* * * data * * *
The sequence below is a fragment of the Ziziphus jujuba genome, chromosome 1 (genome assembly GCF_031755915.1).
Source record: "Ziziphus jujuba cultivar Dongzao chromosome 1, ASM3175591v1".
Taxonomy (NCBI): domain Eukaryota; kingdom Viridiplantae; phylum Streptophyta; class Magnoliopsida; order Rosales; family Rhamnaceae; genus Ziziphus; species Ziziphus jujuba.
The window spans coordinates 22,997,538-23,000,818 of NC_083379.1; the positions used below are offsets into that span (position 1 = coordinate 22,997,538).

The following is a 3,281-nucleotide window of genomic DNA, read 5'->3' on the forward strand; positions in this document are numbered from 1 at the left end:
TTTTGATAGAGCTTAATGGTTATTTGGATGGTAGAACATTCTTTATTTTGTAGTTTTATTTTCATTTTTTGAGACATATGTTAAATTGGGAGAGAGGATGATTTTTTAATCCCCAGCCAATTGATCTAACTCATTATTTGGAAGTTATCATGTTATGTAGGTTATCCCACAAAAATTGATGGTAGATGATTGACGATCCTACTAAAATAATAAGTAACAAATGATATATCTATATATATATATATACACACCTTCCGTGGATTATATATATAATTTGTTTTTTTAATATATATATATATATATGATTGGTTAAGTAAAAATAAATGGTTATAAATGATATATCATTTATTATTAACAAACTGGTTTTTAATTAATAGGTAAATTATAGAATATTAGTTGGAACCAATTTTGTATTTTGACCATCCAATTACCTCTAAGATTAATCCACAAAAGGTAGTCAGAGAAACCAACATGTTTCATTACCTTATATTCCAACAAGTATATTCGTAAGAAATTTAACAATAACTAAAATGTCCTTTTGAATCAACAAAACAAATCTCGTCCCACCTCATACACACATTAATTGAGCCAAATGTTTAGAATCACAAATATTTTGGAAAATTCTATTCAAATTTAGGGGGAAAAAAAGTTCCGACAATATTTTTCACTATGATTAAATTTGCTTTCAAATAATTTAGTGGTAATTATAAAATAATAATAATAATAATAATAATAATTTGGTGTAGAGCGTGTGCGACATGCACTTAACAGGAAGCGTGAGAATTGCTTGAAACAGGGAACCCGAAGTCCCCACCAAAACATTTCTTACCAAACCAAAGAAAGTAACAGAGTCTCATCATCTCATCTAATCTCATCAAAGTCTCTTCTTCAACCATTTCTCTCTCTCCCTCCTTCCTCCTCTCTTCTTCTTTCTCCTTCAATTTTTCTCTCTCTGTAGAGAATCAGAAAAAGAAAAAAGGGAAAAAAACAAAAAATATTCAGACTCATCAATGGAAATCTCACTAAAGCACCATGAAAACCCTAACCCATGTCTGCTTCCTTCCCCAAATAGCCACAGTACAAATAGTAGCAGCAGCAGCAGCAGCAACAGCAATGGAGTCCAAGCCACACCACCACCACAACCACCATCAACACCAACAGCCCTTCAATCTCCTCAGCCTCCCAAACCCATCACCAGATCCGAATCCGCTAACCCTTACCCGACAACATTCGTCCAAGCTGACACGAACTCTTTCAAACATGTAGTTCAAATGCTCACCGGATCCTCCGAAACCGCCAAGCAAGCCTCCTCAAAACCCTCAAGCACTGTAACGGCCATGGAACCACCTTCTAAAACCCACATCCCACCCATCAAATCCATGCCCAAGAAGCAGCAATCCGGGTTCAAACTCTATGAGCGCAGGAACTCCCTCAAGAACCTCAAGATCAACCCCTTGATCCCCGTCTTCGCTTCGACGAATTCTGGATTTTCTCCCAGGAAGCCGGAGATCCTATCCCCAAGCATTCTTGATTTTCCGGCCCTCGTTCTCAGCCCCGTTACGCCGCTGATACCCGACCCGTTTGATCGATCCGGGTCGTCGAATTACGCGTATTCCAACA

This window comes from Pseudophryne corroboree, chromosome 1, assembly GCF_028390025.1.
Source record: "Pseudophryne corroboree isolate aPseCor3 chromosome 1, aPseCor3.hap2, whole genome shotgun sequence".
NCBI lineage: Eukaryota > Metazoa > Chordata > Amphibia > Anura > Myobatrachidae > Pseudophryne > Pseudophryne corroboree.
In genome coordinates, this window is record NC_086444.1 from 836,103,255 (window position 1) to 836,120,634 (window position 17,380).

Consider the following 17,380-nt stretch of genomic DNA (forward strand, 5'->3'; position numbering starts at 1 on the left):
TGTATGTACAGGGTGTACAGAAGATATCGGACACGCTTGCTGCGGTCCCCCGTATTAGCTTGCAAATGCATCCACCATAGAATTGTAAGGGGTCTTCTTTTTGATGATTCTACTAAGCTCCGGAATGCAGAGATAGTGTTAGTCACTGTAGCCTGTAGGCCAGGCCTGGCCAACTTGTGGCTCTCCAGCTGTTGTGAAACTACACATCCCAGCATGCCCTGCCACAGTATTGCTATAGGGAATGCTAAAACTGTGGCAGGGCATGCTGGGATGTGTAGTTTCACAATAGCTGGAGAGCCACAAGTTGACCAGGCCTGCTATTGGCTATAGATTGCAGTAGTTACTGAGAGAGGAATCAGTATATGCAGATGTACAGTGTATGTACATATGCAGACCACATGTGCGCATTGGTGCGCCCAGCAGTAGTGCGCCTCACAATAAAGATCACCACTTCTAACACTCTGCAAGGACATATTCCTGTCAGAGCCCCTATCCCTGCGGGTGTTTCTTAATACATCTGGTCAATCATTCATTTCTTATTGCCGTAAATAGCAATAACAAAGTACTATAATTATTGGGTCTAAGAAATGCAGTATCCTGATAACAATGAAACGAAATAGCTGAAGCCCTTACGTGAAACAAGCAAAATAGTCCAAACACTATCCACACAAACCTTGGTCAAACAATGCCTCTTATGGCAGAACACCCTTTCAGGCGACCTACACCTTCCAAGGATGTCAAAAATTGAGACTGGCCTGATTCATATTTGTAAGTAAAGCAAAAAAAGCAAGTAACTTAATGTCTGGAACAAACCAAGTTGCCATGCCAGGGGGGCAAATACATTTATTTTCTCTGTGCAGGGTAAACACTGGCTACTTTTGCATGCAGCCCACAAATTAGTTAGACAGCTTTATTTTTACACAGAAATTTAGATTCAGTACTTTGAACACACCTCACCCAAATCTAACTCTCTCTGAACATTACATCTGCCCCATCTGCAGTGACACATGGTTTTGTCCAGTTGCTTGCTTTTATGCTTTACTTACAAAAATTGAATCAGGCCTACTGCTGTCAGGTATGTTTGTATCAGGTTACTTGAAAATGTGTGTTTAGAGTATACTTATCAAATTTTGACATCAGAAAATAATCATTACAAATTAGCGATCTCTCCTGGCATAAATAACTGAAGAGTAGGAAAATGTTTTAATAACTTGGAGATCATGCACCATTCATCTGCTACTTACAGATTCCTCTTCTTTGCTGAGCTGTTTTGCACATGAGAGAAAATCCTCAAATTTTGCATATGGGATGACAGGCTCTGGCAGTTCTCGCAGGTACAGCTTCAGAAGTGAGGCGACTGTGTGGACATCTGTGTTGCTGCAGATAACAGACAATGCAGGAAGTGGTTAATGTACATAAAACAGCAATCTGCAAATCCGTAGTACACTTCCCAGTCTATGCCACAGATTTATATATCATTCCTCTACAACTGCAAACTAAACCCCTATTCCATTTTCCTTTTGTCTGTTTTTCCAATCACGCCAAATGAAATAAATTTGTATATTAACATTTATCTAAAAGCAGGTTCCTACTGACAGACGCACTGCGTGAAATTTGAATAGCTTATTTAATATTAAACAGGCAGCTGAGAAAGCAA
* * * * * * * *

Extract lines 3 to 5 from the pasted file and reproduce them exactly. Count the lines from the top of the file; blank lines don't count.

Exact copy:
Taxonomy (NCBI): domain Eukaryota; kingdom Viridiplantae; phylum Streptophyta; class Magnoliopsida; order Rosales; family Rhamnaceae; genus Ziziphus; species Ziziphus jujuba.
The window spans coordinates 22,997,538-23,000,818 of NC_083379.1; the positions used below are offsets into that span (position 1 = coordinate 22,997,538).

The following is a 3,281-nucleotide window of genomic DNA, read 5'->3' on the forward strand; positions in this document are numbered from 1 at the left end: